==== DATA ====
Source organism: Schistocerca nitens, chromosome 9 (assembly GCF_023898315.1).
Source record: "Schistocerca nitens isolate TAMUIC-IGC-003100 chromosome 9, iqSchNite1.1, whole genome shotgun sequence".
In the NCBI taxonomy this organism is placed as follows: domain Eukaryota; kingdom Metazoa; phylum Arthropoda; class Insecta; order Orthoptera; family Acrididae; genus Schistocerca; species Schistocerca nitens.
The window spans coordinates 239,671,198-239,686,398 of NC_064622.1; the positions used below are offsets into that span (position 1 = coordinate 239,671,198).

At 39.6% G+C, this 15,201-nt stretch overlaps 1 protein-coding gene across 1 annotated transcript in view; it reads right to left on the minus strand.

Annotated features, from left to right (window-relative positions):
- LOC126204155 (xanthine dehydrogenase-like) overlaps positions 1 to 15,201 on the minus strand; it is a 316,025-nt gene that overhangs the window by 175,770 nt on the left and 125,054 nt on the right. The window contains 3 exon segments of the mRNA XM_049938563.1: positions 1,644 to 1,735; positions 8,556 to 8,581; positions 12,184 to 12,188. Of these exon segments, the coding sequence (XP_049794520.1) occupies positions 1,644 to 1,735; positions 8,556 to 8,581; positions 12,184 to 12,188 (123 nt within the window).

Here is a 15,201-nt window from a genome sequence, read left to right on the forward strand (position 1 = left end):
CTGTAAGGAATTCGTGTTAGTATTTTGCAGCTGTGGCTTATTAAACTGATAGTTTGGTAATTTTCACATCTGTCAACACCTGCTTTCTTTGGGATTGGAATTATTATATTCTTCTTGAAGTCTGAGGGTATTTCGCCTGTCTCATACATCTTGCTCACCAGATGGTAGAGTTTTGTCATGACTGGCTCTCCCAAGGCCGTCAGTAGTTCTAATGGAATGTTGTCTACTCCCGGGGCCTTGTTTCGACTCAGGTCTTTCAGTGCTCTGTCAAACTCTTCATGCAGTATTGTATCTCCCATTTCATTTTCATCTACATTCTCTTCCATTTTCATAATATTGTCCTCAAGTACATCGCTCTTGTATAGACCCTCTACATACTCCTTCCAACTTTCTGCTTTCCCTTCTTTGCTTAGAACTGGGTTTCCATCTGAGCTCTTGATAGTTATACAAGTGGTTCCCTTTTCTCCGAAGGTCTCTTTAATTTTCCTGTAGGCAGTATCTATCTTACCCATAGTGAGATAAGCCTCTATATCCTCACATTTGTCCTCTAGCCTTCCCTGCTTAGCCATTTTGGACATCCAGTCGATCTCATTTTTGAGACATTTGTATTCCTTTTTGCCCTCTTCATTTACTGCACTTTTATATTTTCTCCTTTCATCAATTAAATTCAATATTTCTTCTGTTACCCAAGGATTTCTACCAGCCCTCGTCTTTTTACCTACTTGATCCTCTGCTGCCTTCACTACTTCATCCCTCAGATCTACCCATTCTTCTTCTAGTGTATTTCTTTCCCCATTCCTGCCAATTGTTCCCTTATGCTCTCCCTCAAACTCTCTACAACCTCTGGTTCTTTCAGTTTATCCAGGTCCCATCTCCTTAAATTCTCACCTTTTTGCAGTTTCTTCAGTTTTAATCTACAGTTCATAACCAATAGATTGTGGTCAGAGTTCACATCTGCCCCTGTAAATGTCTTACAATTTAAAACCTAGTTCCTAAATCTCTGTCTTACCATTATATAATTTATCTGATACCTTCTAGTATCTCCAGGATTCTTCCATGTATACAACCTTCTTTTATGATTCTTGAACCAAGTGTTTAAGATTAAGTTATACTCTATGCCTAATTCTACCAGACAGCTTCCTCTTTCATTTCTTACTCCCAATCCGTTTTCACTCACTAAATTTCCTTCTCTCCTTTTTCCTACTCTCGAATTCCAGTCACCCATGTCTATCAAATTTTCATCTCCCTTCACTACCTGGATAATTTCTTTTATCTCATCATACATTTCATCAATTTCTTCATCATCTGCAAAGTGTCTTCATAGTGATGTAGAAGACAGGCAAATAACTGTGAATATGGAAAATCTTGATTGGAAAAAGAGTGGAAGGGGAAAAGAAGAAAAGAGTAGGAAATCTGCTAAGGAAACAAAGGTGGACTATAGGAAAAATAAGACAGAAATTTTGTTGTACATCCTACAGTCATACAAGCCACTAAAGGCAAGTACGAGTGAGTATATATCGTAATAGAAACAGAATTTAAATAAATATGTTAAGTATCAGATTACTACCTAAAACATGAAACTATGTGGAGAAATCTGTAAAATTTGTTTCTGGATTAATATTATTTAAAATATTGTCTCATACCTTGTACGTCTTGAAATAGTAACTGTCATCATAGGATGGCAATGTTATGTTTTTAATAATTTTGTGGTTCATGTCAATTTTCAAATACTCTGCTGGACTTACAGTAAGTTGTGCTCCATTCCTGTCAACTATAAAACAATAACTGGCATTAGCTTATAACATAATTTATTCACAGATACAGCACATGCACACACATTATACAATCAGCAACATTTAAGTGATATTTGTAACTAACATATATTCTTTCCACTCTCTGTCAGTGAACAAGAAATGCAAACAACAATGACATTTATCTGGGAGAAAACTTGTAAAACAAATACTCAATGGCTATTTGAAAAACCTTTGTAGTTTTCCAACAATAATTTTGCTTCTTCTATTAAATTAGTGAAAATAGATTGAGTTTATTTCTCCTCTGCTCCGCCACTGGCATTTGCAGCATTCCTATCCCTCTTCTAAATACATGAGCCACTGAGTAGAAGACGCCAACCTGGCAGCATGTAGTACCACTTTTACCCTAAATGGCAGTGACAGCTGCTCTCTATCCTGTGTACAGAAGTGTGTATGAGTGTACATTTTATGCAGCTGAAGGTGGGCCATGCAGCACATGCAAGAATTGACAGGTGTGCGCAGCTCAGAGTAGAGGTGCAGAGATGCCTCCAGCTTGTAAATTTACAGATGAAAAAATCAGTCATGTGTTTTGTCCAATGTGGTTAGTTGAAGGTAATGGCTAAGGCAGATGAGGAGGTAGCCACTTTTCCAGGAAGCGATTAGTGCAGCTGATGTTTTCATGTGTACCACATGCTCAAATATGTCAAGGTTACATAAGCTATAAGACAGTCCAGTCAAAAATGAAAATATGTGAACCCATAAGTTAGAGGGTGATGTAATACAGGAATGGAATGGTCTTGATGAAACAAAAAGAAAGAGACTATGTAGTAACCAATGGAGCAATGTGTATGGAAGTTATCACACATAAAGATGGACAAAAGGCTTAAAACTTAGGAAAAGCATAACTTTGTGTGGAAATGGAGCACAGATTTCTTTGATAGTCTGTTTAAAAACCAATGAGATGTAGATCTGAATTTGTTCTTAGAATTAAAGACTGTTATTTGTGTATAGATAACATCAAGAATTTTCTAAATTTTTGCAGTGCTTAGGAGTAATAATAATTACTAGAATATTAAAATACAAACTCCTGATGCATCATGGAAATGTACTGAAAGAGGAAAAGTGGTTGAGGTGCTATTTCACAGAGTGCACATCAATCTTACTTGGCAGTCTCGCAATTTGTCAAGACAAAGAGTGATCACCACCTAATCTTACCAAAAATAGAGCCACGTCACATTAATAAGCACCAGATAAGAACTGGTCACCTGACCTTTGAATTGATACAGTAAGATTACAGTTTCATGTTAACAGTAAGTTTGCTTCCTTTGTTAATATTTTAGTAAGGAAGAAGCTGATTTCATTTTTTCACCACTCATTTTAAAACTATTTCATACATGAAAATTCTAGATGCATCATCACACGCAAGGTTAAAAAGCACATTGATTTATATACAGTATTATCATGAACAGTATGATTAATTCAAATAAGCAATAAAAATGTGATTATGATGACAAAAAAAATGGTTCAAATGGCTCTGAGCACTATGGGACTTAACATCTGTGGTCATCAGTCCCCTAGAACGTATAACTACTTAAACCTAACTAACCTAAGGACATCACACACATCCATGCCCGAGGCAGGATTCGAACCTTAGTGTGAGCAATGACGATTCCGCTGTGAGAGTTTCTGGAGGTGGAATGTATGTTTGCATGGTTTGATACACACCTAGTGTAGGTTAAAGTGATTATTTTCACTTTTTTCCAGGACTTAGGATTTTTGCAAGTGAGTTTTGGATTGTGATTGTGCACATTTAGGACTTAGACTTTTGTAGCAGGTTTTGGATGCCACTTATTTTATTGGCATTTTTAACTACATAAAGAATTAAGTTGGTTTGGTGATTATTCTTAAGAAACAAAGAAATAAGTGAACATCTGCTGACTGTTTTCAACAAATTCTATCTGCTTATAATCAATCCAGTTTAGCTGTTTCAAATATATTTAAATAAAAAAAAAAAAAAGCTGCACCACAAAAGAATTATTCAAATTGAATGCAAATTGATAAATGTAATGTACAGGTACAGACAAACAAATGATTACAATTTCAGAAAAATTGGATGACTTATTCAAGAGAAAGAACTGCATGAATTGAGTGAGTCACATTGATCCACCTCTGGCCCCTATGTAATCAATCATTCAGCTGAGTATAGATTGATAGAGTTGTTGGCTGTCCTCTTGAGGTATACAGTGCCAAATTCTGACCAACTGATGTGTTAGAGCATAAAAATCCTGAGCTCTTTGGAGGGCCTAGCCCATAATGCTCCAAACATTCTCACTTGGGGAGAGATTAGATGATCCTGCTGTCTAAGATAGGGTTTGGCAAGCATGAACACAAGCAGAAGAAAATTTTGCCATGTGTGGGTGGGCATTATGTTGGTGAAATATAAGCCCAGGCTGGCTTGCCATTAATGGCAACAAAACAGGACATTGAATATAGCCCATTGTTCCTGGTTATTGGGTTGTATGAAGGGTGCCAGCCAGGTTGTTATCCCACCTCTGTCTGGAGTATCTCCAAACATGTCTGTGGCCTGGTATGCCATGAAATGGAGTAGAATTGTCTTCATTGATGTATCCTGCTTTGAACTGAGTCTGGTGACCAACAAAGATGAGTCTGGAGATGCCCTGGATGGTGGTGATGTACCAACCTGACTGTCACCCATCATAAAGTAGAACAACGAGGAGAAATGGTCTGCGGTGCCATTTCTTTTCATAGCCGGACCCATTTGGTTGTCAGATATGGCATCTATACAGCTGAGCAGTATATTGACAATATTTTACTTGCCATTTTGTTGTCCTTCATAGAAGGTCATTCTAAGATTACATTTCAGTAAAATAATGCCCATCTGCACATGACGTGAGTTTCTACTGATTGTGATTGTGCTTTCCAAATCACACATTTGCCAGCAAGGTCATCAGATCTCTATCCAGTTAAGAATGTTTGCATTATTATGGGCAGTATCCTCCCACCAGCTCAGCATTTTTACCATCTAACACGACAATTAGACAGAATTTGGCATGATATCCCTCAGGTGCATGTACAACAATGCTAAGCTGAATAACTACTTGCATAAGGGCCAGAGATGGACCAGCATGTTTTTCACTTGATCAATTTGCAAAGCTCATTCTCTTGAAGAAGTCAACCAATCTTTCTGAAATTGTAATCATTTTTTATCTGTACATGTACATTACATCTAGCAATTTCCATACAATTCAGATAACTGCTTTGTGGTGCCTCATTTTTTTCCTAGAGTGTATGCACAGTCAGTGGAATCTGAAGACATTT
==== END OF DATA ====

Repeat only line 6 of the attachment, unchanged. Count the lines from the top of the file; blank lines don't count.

Annotated features, from left to right (window-relative positions):